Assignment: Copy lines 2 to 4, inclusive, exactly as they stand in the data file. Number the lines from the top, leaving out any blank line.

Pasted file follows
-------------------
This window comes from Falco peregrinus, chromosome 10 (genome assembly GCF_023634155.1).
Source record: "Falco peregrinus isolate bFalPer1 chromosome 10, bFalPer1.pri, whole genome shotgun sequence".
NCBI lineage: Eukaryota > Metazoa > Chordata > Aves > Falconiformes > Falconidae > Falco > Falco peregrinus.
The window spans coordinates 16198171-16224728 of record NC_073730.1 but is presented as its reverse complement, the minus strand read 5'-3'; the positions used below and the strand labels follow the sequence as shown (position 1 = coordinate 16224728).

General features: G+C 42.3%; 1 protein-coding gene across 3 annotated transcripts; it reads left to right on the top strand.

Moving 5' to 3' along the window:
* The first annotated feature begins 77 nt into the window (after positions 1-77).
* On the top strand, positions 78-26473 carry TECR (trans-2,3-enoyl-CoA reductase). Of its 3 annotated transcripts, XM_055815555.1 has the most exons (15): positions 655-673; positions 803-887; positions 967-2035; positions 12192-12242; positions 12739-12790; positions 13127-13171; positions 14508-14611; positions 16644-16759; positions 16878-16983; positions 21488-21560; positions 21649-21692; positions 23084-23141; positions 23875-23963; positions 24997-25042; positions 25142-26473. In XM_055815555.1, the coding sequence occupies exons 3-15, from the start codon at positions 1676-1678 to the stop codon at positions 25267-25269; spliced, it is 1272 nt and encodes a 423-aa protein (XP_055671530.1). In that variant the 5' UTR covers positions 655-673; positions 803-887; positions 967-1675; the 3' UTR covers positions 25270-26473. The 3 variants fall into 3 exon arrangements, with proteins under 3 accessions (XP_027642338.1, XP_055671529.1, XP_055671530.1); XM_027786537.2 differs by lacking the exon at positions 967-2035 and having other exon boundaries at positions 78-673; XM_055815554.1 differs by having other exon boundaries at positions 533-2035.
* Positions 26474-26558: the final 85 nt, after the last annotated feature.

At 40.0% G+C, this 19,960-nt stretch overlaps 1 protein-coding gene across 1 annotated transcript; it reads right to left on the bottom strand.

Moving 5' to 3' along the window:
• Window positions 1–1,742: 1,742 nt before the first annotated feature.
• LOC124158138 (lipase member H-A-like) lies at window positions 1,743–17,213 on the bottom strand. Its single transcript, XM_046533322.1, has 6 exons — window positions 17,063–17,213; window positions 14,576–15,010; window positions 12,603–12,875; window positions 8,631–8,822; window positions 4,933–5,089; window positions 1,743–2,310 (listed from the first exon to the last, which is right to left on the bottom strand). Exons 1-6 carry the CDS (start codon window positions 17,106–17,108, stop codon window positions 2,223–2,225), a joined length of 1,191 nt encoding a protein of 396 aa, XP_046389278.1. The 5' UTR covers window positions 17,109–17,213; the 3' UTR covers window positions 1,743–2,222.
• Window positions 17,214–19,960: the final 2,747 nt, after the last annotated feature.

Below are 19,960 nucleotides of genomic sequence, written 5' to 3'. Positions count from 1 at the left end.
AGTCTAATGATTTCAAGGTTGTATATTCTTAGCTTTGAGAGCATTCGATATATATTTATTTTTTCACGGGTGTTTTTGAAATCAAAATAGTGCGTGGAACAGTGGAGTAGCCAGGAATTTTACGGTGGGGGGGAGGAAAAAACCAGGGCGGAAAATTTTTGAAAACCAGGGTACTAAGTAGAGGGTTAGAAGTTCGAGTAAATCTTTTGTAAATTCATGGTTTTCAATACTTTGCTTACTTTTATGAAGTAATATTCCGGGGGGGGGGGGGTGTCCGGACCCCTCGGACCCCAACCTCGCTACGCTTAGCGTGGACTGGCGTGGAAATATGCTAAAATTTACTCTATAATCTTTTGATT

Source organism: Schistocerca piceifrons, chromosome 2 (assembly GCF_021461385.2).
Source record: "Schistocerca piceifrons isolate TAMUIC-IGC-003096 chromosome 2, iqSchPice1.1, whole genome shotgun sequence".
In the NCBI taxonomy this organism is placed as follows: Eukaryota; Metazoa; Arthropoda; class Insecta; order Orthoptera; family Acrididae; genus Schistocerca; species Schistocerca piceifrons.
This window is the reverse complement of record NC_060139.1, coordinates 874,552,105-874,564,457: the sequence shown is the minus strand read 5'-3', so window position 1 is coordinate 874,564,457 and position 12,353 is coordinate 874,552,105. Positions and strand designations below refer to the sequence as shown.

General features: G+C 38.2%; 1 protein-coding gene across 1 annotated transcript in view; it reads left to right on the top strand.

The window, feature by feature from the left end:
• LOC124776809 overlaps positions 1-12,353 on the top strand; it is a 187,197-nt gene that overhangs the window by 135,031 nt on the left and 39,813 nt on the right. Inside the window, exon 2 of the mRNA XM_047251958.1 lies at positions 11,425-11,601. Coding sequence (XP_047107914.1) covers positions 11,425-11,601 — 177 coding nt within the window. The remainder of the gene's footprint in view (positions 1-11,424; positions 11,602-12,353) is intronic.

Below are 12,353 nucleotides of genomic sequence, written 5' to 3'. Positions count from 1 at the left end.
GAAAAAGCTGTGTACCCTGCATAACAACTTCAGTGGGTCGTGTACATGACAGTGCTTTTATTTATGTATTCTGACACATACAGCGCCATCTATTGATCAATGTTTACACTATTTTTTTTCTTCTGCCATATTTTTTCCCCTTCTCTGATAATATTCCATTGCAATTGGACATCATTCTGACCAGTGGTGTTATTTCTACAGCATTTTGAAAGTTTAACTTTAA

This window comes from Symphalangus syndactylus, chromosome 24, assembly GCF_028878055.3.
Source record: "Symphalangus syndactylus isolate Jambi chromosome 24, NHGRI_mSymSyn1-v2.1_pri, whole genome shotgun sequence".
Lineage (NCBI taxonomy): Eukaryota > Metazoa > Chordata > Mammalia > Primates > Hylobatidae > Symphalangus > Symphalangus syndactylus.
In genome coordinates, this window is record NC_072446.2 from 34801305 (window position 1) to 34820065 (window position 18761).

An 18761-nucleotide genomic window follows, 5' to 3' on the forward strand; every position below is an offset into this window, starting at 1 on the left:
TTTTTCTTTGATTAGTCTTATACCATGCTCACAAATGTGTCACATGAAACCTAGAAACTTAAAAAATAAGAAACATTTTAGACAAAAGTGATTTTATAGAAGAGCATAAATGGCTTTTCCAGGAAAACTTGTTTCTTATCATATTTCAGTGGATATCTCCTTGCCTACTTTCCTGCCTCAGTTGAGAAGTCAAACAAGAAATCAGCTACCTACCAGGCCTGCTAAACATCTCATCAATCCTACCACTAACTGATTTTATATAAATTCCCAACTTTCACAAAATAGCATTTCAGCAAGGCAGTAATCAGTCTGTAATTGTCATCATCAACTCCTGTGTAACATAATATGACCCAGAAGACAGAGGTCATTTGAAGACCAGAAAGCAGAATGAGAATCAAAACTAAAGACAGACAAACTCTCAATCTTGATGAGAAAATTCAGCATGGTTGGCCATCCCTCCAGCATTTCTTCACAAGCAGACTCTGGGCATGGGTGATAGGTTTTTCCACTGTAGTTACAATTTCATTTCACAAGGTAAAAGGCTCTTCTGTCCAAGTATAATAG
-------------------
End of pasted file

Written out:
Source record: "Falco peregrinus isolate bFalPer1 chromosome 10, bFalPer1.pri, whole genome shotgun sequence".
NCBI lineage: Eukaryota > Metazoa > Chordata > Aves > Falconiformes > Falconidae > Falco > Falco peregrinus.
The window spans coordinates 16198171-16224728 of record NC_073730.1 but is presented as its reverse complement, the minus strand read 5'-3'; the positions used below and the strand labels follow the sequence as shown (position 1 = coordinate 16224728).